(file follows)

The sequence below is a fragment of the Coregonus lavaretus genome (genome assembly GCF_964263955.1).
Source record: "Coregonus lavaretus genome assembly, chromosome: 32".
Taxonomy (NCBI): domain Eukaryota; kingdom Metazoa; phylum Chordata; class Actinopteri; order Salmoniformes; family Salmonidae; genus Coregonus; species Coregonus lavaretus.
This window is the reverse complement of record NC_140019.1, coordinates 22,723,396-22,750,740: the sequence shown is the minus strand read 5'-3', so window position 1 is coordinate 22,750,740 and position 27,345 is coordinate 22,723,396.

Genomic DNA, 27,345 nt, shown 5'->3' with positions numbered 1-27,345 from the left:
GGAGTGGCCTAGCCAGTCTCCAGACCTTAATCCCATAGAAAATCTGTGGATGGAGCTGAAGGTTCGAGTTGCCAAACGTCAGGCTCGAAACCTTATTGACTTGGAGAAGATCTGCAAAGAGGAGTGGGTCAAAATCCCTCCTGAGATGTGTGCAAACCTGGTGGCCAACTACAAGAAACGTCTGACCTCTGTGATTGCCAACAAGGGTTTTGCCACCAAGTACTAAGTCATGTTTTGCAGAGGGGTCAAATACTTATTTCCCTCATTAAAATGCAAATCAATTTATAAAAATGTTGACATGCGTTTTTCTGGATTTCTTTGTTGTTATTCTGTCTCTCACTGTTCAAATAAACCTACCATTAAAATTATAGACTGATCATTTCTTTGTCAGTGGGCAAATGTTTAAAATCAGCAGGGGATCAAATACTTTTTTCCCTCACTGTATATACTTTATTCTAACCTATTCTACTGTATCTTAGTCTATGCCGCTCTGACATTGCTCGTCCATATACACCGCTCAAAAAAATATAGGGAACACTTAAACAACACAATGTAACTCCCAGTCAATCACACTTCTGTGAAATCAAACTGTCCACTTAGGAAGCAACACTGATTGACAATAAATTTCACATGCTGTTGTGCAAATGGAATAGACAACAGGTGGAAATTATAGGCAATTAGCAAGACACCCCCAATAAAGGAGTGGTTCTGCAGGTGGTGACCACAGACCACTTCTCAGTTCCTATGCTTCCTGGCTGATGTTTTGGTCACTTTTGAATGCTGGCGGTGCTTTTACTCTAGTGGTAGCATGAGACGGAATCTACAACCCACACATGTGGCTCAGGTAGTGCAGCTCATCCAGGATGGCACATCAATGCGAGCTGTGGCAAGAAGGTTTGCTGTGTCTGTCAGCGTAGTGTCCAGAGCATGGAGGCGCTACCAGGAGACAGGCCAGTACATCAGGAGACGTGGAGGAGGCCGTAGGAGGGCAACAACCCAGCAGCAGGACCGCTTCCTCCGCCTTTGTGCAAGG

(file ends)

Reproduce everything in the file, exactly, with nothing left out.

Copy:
The sequence below is a fragment of the Coregonus lavaretus genome (genome assembly GCF_964263955.1).
Source record: "Coregonus lavaretus genome assembly, chromosome: 32".
Taxonomy (NCBI): domain Eukaryota; kingdom Metazoa; phylum Chordata; class Actinopteri; order Salmoniformes; family Salmonidae; genus Coregonus; species Coregonus lavaretus.
This window is the reverse complement of record NC_140019.1, coordinates 22,723,396-22,750,740: the sequence shown is the minus strand read 5'-3', so window position 1 is coordinate 22,750,740 and position 27,345 is coordinate 22,723,396.

Genomic DNA, 27,345 nt, shown 5'->3' with positions numbered 1-27,345 from the left:
GGAGTGGCCTAGCCAGTCTCCAGACCTTAATCCCATAGAAAATCTGTGGATGGAGCTGAAGGTTCGAGTTGCCAAACGTCAGGCTCGAAACCTTATTGACTTGGAGAAGATCTGCAAAGAGGAGTGGGTCAAAATCCCTCCTGAGATGTGTGCAAACCTGGTGGCCAACTACAAGAAACGTCTGACCTCTGTGATTGCCAACAAGGGTTTTGCCACCAAGTACTAAGTCATGTTTTGCAGAGGGGTCAAATACTTATTTCCCTCATTAAAATGCAAATCAATTTATAAAAATGTTGACATGCGTTTTTCTGGATTTCTTTGTTGTTATTCTGTCTCTCACTGTTCAAATAAACCTACCATTAAAATTATAGACTGATCATTTCTTTGTCAGTGGGCAAATGTTTAAAATCAGCAGGGGATCAAATACTTTTTTCCCTCACTGTATATACTTTATTCTAACCTATTCTACTGTATCTTAGTCTATGCCGCTCTGACATTGCTCGTCCATATACACCGCTCAAAAAAATATAGGGAACACTTAAACAACACAATGTAACTCCCAGTCAATCACACTTCTGTGAAATCAAACTGTCCACTTAGGAAGCAACACTGATTGACAATAAATTTCACATGCTGTTGTGCAAATGGAATAGACAACAGGTGGAAATTATAGGCAATTAGCAAGACACCCCCAATAAAGGAGTGGTTCTGCAGGTGGTGACCACAGACCACTTCTCAGTTCCTATGCTTCCTGGCTGATGTTTTGGTCACTTTTGAATGCTGGCGGTGCTTTTACTCTAGTGGTAGCATGAGACGGAATCTACAACCCACACATGTGGCTCAGGTAGTGCAGCTCATCCAGGATGGCACATCAATGCGAGCTGTGGCAAGAAGGTTTGCTGTGTCTGTCAGCGTAGTGTCCAGAGCATGGAGGCGCTACCAGGAGACAGGCCAGTACATCAGGAGACGTGGAGGAGGCCGTAGGAGGGCAACAACCCAGCAGCAGGACCGCTTCCTCCGCCTTTGTGCAAGG